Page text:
Our planning was difficult. We ended up changing our lesson plan quite significantly as we had planned way to much. However it came together in the end which was great. We ended up changing our track relay the morning of. We realized that the track was bigger then we were thinking in our heads and needed to modify the game so there was not as much running involved. We wanted to make the game enjoyable for people who are not runners and we felt this modification was important for that.

I felt the group was really engaged and I was not expecting this! I felt people were not excited when they heard what we were doing but the attitude really changed as we got into the activities. I think we managed to make running fun!

Tobi’s Movement Journal – November 18th


It was nice to be back and see everyone in action!

It was good to experience and observe how our physiological responses are affected when we exercise. In this case, we looked at heart-rate. I liked how the group choose different levels of activity to alter our heart-rate. What I would have liked to see was maybe making the aerobic exercise more intense so that we could see our heart-rate jump a bit higher than it did. After comparing with other students, although our heart-rate changed from activity to activity, the heart-rates were not altered very much. I also would have liked to experience a more meditating and relaxing yoga session as I found one of the poses quite stimulating to my muscles, which actually made my heart-rate feel as if it were going up.

I think using heart-rate in exercise is very valuable and I have been in cycling classes before where they use heart-rate training in their classes. They use technology (ipads/tv screens) and HR monitors so that you can see your HR change as your effort level intensifies or decreases.  I think it would be cool to bring in heart rate monitors for students so that they can visually see their HR change during an activity instead of just an end result.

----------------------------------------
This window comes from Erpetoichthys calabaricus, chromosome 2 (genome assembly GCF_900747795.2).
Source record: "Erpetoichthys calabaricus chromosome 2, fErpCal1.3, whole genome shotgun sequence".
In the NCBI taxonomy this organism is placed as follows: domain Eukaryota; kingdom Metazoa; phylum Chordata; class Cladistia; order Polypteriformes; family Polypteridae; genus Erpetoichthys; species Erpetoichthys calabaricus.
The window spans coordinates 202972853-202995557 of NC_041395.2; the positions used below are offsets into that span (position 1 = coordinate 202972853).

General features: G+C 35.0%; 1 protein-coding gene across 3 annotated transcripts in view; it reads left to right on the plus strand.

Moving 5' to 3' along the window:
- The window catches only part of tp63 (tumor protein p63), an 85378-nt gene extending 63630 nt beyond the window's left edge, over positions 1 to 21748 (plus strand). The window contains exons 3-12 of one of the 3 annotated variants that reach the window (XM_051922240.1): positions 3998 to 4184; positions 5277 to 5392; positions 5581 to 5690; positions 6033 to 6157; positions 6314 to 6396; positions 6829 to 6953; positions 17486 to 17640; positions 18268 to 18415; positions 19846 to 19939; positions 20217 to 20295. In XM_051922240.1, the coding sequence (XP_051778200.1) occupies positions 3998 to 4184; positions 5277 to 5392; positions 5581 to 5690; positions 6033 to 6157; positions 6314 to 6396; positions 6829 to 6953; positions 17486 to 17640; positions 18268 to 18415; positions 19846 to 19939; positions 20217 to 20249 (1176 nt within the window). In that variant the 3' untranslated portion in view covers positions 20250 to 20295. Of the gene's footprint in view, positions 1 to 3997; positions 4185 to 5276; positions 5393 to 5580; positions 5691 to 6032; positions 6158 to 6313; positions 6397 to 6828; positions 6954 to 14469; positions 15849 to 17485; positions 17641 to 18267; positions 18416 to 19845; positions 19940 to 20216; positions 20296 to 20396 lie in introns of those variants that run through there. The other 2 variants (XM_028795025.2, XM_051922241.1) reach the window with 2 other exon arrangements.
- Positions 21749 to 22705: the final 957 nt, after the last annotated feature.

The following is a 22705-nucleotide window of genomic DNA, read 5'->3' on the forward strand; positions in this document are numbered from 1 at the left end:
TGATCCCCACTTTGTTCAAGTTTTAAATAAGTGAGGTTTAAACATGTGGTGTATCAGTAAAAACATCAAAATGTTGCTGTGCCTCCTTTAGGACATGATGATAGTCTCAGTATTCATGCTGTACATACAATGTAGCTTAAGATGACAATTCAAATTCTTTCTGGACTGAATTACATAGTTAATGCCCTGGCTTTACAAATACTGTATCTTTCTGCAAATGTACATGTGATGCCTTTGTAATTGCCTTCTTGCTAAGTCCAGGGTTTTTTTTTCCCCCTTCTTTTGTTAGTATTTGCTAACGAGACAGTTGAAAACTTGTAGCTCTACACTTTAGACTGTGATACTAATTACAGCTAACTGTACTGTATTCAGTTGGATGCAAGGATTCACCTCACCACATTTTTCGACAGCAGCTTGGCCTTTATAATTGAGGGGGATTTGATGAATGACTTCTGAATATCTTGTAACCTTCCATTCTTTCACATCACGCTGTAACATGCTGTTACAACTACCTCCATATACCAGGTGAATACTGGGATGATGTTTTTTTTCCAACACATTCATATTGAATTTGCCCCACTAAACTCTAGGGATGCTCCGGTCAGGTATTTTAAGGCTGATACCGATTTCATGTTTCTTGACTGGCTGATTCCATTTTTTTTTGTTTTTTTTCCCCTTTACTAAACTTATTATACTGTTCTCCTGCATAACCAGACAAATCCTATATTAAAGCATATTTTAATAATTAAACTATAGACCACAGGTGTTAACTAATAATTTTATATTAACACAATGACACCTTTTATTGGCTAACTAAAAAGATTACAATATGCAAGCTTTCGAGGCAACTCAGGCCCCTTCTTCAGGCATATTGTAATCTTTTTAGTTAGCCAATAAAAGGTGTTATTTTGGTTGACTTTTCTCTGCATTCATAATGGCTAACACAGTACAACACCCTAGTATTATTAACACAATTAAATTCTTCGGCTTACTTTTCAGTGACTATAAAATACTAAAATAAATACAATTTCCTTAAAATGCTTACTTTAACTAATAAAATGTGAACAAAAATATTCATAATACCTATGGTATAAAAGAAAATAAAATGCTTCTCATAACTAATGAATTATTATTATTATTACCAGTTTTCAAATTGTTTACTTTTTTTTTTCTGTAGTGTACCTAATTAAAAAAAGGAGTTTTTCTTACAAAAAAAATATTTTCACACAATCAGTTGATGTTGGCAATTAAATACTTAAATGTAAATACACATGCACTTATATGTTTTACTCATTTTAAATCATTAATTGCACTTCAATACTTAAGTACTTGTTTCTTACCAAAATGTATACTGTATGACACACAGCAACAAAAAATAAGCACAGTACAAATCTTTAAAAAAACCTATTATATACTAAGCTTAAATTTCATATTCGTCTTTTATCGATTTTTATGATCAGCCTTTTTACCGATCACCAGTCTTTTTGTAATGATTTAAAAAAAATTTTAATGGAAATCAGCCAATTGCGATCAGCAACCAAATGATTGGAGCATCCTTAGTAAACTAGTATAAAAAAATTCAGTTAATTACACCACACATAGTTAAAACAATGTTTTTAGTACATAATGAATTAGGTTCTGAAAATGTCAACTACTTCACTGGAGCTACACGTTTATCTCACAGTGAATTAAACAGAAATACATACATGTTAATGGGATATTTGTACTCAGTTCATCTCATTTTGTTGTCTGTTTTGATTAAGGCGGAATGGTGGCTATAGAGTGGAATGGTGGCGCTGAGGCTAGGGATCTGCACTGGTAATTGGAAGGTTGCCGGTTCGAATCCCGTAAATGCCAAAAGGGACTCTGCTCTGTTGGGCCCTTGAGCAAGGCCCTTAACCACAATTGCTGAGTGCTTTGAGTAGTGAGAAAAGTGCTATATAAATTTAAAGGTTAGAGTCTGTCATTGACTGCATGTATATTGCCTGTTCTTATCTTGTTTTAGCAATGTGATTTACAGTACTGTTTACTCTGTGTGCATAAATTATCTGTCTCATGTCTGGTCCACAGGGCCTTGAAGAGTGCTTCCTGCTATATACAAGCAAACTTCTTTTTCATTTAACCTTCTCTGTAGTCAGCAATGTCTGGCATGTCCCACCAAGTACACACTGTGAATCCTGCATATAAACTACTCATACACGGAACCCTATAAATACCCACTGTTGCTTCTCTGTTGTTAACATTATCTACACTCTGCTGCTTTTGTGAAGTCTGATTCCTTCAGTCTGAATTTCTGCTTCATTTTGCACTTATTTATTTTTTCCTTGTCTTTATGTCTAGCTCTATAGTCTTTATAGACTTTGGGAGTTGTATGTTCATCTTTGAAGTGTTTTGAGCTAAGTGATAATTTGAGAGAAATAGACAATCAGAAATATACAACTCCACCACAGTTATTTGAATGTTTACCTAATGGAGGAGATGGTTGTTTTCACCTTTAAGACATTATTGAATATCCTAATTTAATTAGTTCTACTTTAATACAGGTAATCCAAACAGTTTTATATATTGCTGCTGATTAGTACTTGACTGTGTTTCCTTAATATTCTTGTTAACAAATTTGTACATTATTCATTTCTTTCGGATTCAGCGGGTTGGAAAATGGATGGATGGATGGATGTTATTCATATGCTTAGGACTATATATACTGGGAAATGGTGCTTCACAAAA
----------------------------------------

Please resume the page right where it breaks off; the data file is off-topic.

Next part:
Movement Journal – Michelle Parker

One thing I reflected on this week was how PE was taught in my practicum school. This past week I was able to see two different PE classes with two different teachers. Interestingly, both classes played some form of dodgeball. The grade 7 class played a variation of dodgeball called partner dodgeball where they were taking turns hitting their partner. The grade 3 class played “skittles” a game where they had to hit down pins in the back of the opposite territory. Then they played the version of dodgeball where once a student is hit they go to the opposite side and have to hit someone on the opposite team to get back into the game. It is interesting to see so much of a hall of shame game being played in the classroom.


The result of this really made me think about how I would plan a PE lesson. I think my first PE lesson will be one with a variety of activities and one that is inclusive for all students. As I get to know the students I can learn what they enjoy doing and plan inclusive games around their interests.